CBS' "60 Minutes" explored the loophole, which exists in Virginia and a number of other states, in last night's broadcast. It allows those who are not professional gun sellers to sell weapons – including assault weapons – to buyers without a background check.
As detailed last night, the loophole means that so-called "occasional sellers" can sell guns out of their home or cars and at gun shows without background checks. At gun shows, many "occasional sellers" walk around carrying the guns over their shoulders. Attached to the guns are signs advertizing their availability.
The new ad, which comes both on the second anniversary of the Virginia Tech massacre and the tenth anniversary of the killings at Columbine high school, features Omar Samaha, whose sister Reema was one of the 31 people killed at Virginia Tech.
"Her killer got his guns because of a gap in Virginia's gun background checks," Samaha says. "There's still another huge loophole – the gun show loophole, which allows convicted criminals to purchase guns completely unchecked."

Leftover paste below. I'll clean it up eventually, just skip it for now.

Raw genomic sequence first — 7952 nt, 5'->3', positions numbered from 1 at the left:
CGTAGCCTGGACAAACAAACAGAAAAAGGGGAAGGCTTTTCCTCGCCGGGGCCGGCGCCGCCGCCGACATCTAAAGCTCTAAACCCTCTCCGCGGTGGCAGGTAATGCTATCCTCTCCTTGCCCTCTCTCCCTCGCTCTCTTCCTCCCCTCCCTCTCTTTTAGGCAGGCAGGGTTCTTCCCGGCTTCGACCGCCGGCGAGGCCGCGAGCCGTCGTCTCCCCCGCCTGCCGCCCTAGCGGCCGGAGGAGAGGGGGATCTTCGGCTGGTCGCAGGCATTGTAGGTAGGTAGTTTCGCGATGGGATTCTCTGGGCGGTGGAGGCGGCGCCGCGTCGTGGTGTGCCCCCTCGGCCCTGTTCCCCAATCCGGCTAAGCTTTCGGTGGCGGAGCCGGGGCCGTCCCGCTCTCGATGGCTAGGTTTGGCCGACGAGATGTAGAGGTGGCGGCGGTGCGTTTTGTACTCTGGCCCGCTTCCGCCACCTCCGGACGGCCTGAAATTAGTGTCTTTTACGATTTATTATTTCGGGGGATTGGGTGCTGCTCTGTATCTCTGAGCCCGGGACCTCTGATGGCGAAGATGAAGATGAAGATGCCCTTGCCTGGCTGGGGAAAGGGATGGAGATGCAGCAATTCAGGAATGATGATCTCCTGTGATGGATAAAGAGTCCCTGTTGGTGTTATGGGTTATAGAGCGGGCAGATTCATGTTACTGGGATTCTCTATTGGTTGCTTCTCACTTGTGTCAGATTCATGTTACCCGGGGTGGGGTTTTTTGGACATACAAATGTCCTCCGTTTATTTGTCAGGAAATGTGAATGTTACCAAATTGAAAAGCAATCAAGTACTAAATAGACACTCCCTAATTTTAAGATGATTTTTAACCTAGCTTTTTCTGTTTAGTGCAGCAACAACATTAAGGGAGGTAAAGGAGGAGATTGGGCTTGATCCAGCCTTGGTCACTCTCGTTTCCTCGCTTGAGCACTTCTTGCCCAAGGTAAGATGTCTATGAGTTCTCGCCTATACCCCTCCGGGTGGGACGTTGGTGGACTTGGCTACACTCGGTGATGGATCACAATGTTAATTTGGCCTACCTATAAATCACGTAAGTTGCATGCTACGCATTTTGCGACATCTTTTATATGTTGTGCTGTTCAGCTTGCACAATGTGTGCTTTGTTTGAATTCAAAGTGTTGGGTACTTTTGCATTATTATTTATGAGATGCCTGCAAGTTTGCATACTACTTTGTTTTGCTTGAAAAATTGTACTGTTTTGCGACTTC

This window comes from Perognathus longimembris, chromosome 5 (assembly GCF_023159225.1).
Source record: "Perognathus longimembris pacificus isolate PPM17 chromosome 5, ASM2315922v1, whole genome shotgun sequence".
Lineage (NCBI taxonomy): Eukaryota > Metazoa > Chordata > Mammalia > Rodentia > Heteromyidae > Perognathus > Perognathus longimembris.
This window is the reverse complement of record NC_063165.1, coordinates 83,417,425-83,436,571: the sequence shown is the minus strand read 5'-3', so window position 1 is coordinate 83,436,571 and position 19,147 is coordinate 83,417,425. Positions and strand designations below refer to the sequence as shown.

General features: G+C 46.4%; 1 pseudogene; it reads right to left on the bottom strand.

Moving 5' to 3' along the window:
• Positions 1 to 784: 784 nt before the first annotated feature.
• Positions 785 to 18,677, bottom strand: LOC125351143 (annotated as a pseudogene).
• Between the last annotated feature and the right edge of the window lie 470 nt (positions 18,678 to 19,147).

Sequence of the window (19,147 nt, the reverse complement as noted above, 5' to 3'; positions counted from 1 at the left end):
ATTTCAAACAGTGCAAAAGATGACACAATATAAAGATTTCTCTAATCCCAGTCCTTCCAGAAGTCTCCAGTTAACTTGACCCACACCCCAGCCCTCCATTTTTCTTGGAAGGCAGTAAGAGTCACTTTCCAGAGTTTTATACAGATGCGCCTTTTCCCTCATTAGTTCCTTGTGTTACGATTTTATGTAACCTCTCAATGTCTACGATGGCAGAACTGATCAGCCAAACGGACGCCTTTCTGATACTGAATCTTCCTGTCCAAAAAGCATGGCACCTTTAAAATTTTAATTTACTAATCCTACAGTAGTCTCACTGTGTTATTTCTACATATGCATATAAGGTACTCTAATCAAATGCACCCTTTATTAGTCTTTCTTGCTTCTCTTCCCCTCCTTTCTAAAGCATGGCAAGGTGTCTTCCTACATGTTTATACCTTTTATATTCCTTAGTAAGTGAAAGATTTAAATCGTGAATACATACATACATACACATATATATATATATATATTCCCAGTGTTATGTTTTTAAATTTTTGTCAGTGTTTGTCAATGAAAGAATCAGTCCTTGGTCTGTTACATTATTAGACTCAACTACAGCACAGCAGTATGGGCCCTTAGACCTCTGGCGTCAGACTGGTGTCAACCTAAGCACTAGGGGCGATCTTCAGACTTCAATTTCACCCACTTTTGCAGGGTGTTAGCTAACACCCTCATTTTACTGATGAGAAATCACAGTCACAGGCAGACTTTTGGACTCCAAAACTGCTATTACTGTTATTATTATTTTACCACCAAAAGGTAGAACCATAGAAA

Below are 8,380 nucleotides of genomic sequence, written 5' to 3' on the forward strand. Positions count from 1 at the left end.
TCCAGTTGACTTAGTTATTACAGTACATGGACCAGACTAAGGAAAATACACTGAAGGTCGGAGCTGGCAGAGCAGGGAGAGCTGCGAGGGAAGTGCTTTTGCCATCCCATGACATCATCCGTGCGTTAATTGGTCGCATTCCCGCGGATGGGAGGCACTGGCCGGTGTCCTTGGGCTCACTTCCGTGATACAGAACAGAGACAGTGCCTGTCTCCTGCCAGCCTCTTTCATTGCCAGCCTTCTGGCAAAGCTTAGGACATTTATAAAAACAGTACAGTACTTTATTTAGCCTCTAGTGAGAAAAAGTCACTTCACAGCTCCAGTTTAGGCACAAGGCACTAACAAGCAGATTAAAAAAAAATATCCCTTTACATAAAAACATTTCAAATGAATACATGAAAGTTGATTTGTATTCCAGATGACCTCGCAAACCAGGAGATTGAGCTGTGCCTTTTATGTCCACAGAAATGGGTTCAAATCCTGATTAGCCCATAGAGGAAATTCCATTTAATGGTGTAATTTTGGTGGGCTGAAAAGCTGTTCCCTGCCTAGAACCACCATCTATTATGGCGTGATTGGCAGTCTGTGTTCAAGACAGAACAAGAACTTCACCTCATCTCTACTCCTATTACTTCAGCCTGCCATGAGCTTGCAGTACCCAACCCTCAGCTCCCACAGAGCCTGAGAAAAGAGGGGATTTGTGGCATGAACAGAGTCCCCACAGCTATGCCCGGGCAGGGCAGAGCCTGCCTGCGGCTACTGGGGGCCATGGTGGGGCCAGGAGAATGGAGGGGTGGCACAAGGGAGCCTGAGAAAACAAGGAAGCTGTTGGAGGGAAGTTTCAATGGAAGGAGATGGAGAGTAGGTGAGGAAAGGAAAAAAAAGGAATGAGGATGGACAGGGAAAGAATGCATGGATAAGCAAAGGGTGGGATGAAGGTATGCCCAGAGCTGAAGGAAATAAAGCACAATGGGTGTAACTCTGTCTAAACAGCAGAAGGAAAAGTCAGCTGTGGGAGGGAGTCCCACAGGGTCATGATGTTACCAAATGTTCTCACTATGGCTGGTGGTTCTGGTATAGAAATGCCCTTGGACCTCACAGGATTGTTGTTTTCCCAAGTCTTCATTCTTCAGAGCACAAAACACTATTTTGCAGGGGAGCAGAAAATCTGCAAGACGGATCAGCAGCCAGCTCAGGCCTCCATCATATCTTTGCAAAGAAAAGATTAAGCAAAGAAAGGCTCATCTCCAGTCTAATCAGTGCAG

Samaha goes on to criticize Republican Virginia gubernatorial candidate Bob McDonnell for wanting to keep the loophole open.
It's important to point out that the gun show loophole is not what allowed Virginia Tech killer Seung-Hui Cho to get his guns, though Samaha maintains that "the next Cho will go to a gun show because it's that simple. It's just like buying a candy bar."
Samaha has testified before Virginia lawmakers about how at a Virginia gun show he was able to buy a dozen weapons in an hour, including an assault rifle and a Glock, without having to show identification.
I know that closing the loophole won't bring Reema back, but the question is who's sister is next," Samaha says in the spot.
The spot will air nationally beginning next week. Bloomberg, who is reportedly running for a third term as a Republican this fall after having left the party in 2007, has repeatedly complained that many guns used in crimes come to New York via Virginia and other states with looser restrictions on gun sales.
UPDATE: Reports the New York Times: "The ad is being financed by a group called Americans United for Safe Streets, a political action committee based in Washington that received $502,335 in contributions in 2008. Of that amount, $500,000 came from Mr. Bloomberg, and of the group's 12 contributors, 9 are from New York City, according to the Center for Responsive Politics."